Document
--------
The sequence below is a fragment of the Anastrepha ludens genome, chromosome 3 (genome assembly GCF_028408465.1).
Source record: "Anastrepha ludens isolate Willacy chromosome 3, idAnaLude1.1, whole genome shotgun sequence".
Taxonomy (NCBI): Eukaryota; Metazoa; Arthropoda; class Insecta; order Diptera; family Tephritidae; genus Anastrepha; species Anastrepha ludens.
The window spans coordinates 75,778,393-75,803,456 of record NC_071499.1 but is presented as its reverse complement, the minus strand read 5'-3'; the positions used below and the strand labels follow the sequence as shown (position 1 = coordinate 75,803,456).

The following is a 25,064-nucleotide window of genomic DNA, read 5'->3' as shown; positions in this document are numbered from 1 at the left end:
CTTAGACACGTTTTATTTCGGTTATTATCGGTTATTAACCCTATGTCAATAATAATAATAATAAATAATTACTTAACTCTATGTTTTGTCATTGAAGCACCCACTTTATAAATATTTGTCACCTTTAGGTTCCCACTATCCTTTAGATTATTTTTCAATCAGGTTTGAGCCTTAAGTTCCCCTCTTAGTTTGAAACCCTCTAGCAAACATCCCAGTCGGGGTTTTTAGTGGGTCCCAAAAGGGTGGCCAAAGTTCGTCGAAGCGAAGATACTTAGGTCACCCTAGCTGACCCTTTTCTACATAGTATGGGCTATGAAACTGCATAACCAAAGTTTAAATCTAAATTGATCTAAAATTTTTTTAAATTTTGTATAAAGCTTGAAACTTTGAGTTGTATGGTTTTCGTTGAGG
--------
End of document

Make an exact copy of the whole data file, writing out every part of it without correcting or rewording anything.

The sequence below is a fragment of the Anastrepha ludens genome, chromosome 3 (genome assembly GCF_028408465.1).
Source record: "Anastrepha ludens isolate Willacy chromosome 3, idAnaLude1.1, whole genome shotgun sequence".
Taxonomy (NCBI): Eukaryota; Metazoa; Arthropoda; class Insecta; order Diptera; family Tephritidae; genus Anastrepha; species Anastrepha ludens.
The window spans coordinates 75,778,393-75,803,456 of record NC_071499.1 but is presented as its reverse complement, the minus strand read 5'-3'; the positions used below and the strand labels follow the sequence as shown (position 1 = coordinate 75,803,456).

The following is a 25,064-nucleotide window of genomic DNA, read 5'->3' as shown; positions in this document are numbered from 1 at the left end:
CTTAGACACGTTTTATTTCGGTTATTATCGGTTATTAACCCTATGTCAATAATAATAATAATAAATAATTACTTAACTCTATGTTTTGTCATTGAAGCACCCACTTTATAAATATTTGTCACCTTTAGGTTCCCACTATCCTTTAGATTATTTTTCAATCAGGTTTGAGCCTTAAGTTCCCCTCTTAGTTTGAAACCCTCTAGCAAACATCCCAGTCGGGGTTTTTAGTGGGTCCCAAAAGGGTGGCCAAAGTTCGTCGAAGCGAAGATACTTAGGTCACCCTAGCTGACCCTTTTCTACATAGTATGGGCTATGAAACTGCATAACCAAAGTTTAAATCTAAATTGATCTAAAATTTTTTTAAATTTTGTATAAAGCTTGAAACTTTGAGTTGTATGGTTTTCGTTGAGG